Exodus 20:17: “You Shall Not Covet”

Joel Hoffman has prepared a video in which he explains the Hebrew behind Exodus 20:17. This video is part of Joel’s project, Exploring the Bible videos series.

Joel’s presentation focuses on the proper translation of Exodus 20:17.

Claude Mariottini
Professor of Old Testament
Northern Baptist Seminary

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5 Responses to Exodus 20:17: “You Shall Not Covet”

  1. Daniel says:

    >Somehow my response for this post wound up on the forged codices post. Weird. (that or bad eyesight on my part.)So I guess, by way of application, I can desire and covet my neighbor's wife as long as I don't actually "take" her. Well, that's certainly liberating.Seriously, there needs to be some conclusion to the study offered here. Since we have cleared up centuries of inferior translating, and presumably inferior application, now we should do …?

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  2. >Daniel: Thanks for bringing up this question. I've pickup on the theme: What to do with significant Bible mistranslations?Joel

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  3. Daniel says:

    >Thanks for the feedback Joel. You have some good questions on your site that you raise. Not to be contentious, but now what? How does the instruction to "not TAKE my neighbor's wife" differ from the instruction to "not COVET my neighbor's wife"? I understand the difference between desire and action but I am unclear how this plays out in reality.Perhaps this will be unpacked down the road.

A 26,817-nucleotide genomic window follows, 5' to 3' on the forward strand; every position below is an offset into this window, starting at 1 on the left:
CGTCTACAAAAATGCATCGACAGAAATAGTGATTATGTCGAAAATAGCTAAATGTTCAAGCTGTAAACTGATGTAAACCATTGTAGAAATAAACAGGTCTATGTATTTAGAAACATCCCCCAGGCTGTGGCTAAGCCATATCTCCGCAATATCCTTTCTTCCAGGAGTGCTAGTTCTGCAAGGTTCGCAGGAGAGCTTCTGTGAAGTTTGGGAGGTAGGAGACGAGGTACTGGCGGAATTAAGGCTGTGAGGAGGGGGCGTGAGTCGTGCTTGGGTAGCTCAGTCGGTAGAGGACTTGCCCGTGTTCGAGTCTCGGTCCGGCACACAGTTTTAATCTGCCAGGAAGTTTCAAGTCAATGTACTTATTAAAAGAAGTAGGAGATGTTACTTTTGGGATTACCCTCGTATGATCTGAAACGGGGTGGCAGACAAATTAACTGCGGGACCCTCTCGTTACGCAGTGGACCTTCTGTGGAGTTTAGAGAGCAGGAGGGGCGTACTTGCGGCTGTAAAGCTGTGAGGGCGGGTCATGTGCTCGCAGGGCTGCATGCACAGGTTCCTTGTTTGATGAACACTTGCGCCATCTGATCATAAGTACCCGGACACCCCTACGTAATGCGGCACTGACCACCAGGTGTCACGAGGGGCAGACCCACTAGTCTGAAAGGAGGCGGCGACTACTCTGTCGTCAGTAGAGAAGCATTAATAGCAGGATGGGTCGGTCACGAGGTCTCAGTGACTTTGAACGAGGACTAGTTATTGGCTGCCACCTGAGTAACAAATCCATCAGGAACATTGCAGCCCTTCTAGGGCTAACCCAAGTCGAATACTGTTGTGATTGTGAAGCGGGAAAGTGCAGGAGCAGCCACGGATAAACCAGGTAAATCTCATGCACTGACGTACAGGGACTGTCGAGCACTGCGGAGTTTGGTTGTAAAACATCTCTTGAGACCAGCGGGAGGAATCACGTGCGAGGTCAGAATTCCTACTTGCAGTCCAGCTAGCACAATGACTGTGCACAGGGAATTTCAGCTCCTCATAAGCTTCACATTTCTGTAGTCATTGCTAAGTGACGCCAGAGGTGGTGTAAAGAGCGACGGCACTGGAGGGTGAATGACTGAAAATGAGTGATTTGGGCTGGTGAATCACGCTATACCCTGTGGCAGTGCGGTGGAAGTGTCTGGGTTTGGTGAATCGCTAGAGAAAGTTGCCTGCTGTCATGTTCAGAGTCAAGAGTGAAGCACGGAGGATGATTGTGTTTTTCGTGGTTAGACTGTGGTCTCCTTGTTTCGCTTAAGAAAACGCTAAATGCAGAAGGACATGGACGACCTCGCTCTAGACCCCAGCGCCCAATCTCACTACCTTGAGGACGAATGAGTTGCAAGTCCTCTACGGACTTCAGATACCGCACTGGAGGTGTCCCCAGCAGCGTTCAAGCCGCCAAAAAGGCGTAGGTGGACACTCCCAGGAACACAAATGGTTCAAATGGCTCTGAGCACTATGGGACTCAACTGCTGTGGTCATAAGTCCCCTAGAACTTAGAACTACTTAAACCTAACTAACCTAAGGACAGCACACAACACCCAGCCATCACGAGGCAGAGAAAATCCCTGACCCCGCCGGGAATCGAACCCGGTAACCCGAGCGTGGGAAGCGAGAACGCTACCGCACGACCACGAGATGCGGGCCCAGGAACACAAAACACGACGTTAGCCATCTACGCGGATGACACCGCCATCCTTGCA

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  4. >[I tried to post a response yesterday, but it seems to have vanished. Here's a second try.]Specifically regarding "covet" versus "take," I think the important difference is between internal states and external overt actions. It seems that the Ten Commandments only have a position on the latter.I think this is particularly important, because I think the Ten Commandments are at their core a statement of morality (as I explain here — "On the Ten Commandments"), and there's a huge difference between claiming that what we do can be immoral versus claiming that how we feel or think can be immoral.

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  5. Andy says:

    >The LXX translates Chamad as Epithumeo in Exodus 20:17, which carries the typically translated meaning of "covet." And, as I watched the video, I had no problem using the word covet in the context of any of the sited verses. It seems perfectly reasonable to me that the Israelites would worry about other peoples lusting after their land while they were away. After all, no one would take it who did not desire it first.The only verse that seemed to me to warrant further consideration is Proverbs 12:12, although I'm not quite sure which translation was being used as the ones I checked seemed to translate the second half of the verse online the lines of "the root of the righteous produces" (or "are productive). And even here, while a bicola construct could imply "take" rather than "covet," it does not require it. A contrasting of "covet" and "give" is perfectly valid.So, while I found this particular video interesting, I certainly did not find its arguments compelling. I would be interested in hearing Professor Mariottini's thoughts on this, though.Andy

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